The Real Feud Between the Hatfields and McCoys
As with a lot of historical events, Hollywood has glamorized and largely fictionalized the feud between the Hatfields and the McCoys. So what really happened?
It is believed that both families came to America before it was even America. The Hatfields were among the first pioneers to make their way to this new land from the shores of Yorkshire in northern England. The first Hatfield was Matthias Heathfield, who settled in New Haven, Connecticut around 1660. It would seem that the name was slightly altered by Matthias’ descendents, either his children or grandchild, to forever be “Hatfields.”
The McCoys came from Scotland, but would move to Ireland, before coming to the new world. The first known McCoy in America was John McCoy, who moved there with his wife (and possibly two brothers) in 1732 by way of Belfast, Ireland. With a 150 acre land grant in hand, John, and whatever family was with him, settled in Charles County, Maryland. He died in 1760 as a very prominent land owner.
The first Hatfields to move to the Tug Valley region, the site of the historic feud, was Ephraim Hatfield and his second wife, Ann Musick, along with their ten children around 1820. They came from southwestern Virginia, looking for open land to settle and farm on. He was nicknamed “Eph-Of-All” due to the fact that every Hatfield in the region would be descended from him. His son, Valentine, was already grown by then and produced his own child, one of which was named after his father, but given the nickname “Big Eph” due to his six foot four and 240 pound frame. Big Eph’s son would be William Hatfield, otherwise known as “Devil Anse” and a main character in the Hatfield & McCoy saga.
William McCoy (son of John) moved with his 12 kids and wife to the Tug Valley region around 1802-1804. As the children got older, they began to populate both sides of the river, on the Kentucky and West Virginia side. His granddaughter was Sarah “Sally” McCoy, who would end up marrying her cousin (the son of her great uncle), Randall McCoy. They would be the patriarch and matriarch of the McCoy clan during the feud.
The first shot fired in the Hatfield & McCoy story was the murder of Asa Harmon McCoy, but there were other factors that helped the pull the trigger. The Tug Valley region was full of natural resources, most notably timber. With war production and the specter of industrialization coming after the war, timber was a extremely valuable commodity, along with the land it resided on. Additionally, both clans (especially the McCoys) were distrusting of other families due to their isolation, so much so that they often ended up marrying within the family. William Hatfield was about 15 years younger than Randall McCoy and, by 1880, was significantly better off financially than Randall due to his successful timber business. While McCoy owned land, farm, and a small timber operation, there was harbored resentment towards the Hatfields.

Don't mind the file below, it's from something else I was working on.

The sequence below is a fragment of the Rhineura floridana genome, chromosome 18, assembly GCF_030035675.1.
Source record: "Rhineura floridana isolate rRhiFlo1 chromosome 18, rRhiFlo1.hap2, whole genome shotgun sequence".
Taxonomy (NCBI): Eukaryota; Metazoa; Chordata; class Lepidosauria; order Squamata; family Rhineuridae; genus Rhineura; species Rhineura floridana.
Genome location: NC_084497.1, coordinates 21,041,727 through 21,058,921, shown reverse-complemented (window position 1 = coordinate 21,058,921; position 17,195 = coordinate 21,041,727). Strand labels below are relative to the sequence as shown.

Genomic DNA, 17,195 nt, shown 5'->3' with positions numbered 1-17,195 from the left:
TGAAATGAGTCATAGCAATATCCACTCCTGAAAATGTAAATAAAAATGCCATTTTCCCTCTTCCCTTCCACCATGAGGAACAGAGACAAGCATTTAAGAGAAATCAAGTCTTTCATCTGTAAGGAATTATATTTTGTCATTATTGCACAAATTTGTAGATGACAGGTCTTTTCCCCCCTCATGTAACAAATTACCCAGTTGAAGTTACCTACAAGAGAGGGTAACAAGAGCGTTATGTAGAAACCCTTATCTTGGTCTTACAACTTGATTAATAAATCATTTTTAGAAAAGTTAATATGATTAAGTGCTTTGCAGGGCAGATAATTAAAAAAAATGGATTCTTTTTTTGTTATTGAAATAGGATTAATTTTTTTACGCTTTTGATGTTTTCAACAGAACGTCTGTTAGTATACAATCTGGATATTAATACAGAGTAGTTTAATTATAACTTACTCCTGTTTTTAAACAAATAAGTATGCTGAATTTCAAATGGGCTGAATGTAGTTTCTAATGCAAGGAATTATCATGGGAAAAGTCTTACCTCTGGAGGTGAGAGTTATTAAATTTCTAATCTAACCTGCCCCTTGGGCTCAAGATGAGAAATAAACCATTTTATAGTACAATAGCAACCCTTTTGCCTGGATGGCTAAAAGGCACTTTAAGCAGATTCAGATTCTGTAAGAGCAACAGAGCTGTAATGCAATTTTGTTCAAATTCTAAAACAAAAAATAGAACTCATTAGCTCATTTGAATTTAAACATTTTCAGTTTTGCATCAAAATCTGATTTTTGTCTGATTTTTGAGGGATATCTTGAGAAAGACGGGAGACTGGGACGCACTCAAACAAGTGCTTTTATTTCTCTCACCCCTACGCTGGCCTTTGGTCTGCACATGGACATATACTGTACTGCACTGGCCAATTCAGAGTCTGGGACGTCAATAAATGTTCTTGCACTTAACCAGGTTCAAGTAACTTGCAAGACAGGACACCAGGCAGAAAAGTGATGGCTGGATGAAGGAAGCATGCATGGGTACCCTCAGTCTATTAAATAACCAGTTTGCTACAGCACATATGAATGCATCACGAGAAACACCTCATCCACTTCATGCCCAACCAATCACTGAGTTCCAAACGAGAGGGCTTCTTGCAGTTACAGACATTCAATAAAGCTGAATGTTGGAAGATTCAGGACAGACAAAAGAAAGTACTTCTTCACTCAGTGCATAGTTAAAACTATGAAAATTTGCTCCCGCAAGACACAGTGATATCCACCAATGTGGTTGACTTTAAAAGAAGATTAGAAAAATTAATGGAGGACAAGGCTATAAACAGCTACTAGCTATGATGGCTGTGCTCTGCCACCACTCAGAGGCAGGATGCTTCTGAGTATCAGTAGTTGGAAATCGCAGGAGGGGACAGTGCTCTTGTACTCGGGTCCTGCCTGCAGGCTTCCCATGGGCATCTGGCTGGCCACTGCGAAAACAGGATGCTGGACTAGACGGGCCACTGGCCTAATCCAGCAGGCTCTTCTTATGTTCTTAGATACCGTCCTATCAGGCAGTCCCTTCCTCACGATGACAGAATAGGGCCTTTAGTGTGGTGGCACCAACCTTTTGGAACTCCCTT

Asa Harmon McCoy, the younger brother of Randall, arrived back to the Tug Valley region in January 1865 after being medically discharged by the Union Army on account of a broken leg. In this part of the country, being a Union soldier was not something admired. The Logan Wildcats, a guerrilla militia group, “protected” this region and was headed up by Devil Anse Hatfield himself. But the animosity between Harmon McCoy and Hatfield was much more personal. Harmon McCoy was ordered by his Union commander to fight Devil Anse, due to the belief that he was a Confederate spy. Harmon lost the fight, but the Union troops went after Devil Anse anyway. Later, Harmon would shoot a friend of Devil Anse while stealing his horse. In turn, Devil Anse killed Harmon’s commanding officer, General Bill France, while he urinated off his front porch. In January 1865, there was a rumor circulating that Harmon was going to kill Devil Anse himself for killing General France. That rumored ended when Jim Vance, Devil Anse’s uncle and member of the Logan Wildcats, shot Harmon while he walked home to his family that he hadn’t seen in years.
In truth, some historians believe that this event didn’t start the feud, but rather was more of an isolated incident or, even, a murder agreement. Many in the McCoy family didn’t like Harmon either, due to his allegiance to the Union cause. Frankly, while the Hatfields and McCoys didn’t like each other very much, they liked the Union and President Lincoln even less.